MIAMI — Hispanic voters registered as Democrats have overtaken Hispanic Republicans in Florida, signaling a trend that, if it continues, could have far-reaching implications for the 2008 election and U.S. foreign policy.
Until now, the politically influential, mostly Republican Cuban-American community in Miami-Dade made Florida the only state in the country where, among Hispanics, Republicans outnumbered Democrats.
April voter registration statistics show 418,339 Hispanic Democrats statewide, compared to 415,068 Hispanic Republicans and 345,108 registered with neither party, according to a Florida Democratic Party analysis of state data.
The growth among Hispanic Democrats is striking. Since January 2006, when the state began identifying voters as Hispanic, Democratic registration has increased 18 percent. Hispanic Republicans grew by only 2 percent, while Hispanic voters choosing neither party are up 14 percent.
The trend reflects a fierce competition between the two major parties for the Hispanic vote, which could represent as much as 15 percent of the electorate in 2008. Florida Democrats are touting their expanding influence in the Hispanic community, while GOP officials say their registration and get-out-the-vote drives will be more aggressive than ever this year.
"There are a few states where the Latino vote is going to be critical — definitely Florida, as well as Arizona, New Mexico, Colorado and Nevada — and those are going to be battleground states in the national scope," said Lindsay Daniels, a strategist at the National Council of La Raza, a nonpartisan Hispanic advocacy group.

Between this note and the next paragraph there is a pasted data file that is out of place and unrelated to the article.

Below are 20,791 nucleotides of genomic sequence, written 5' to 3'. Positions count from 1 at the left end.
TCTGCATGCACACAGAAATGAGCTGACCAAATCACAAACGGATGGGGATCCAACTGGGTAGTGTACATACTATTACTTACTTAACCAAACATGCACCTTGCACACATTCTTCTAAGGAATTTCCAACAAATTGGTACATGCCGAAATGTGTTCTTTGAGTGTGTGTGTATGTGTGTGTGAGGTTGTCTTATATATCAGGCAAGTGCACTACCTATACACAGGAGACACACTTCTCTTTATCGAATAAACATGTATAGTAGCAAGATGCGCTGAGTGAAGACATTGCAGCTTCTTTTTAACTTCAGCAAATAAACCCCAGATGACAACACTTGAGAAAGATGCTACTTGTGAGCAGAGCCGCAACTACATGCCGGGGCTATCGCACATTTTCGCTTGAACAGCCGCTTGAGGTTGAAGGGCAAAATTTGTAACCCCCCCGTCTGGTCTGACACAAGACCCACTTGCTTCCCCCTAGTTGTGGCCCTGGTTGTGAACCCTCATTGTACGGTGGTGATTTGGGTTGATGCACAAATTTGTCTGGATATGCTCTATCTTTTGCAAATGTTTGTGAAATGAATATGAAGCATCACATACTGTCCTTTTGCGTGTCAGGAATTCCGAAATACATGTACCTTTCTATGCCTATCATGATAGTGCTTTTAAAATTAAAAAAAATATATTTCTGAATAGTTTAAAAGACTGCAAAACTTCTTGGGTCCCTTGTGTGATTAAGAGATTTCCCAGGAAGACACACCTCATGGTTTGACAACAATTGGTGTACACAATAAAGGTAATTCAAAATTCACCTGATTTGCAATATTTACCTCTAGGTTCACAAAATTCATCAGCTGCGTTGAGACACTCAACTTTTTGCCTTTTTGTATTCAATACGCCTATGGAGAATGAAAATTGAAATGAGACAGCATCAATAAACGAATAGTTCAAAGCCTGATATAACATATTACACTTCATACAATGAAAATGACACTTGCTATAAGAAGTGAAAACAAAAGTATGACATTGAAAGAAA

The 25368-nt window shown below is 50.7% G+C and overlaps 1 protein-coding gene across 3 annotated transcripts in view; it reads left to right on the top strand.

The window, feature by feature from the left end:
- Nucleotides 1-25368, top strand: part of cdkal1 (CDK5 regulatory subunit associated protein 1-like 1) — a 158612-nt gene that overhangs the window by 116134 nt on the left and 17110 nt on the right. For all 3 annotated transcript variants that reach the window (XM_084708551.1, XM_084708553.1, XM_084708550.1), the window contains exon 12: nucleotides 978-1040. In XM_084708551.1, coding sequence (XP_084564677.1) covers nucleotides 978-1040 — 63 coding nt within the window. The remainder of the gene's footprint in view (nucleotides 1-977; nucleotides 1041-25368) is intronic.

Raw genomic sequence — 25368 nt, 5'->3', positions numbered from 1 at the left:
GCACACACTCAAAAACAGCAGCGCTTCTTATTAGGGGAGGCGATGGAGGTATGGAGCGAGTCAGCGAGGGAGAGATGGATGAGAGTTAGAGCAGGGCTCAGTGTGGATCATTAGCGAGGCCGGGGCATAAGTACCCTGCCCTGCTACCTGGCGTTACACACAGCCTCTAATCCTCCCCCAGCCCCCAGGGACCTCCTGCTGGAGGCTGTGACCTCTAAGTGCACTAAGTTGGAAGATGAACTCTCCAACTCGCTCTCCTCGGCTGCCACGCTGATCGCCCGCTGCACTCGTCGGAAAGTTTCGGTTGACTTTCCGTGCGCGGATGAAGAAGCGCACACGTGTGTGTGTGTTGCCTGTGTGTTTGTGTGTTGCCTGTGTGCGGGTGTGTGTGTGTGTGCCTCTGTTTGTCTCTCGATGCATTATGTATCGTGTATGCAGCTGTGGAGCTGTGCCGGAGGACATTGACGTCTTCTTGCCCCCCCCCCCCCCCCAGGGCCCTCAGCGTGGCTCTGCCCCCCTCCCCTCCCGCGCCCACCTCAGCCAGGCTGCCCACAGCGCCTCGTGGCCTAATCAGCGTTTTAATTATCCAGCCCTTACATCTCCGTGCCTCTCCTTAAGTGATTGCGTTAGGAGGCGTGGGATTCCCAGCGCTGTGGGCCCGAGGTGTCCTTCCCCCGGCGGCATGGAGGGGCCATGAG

Both demographic and political shifts are fueling the increase in Hispanic Democrats in Florida.
Demographically, the voter registration statistics are the latest sign that immigration from Latin America and younger generations of Cuban-Americans are diluting the influence of the older Cuban-American community. Those dedicated voters heavily favored Republican candidates and a hard-line policy toward Cuba.
Politically, an unpopular Republican administration saddled with the war and the rising costs of living has hurt the GOP's image in recent years. A poll by the Pew Hispanic Forum released in December also found that the incendiary debate over illegal immigration was turning some Hispanic voters away from the Republican Party.
Republican presidential candidates Mitt Romney and Rudy Giuliani, who pushed a crackdown on illegal immigration, lost out to rival John McCain, who favors a more moderate approach.
Millie Herrera, president of the Hispanic Democratic Caucus of Florida, said she has felt the backlash at recent naturalization ceremonies in Miami Beach.
"It used to be discouraging because I saw a lot of people registering Republican, but there was nothing you could tell them because you can't talk about anything partisan when you're registering voters," Herrera said. "In the last year and half, it's been completely reversed. … A lot of them tell us they're disgusted with the direction the country is taking."
In Miami-Dade, 46 percent of the Hispanic voters are registered Republican, down from 59 percent roughly a decade ago. About 27 percent are Democrats.
In Broward County, the state's Democratic stronghold, 42 percent of the Hispanic voters are Democrats, while 27 percent are Republicans.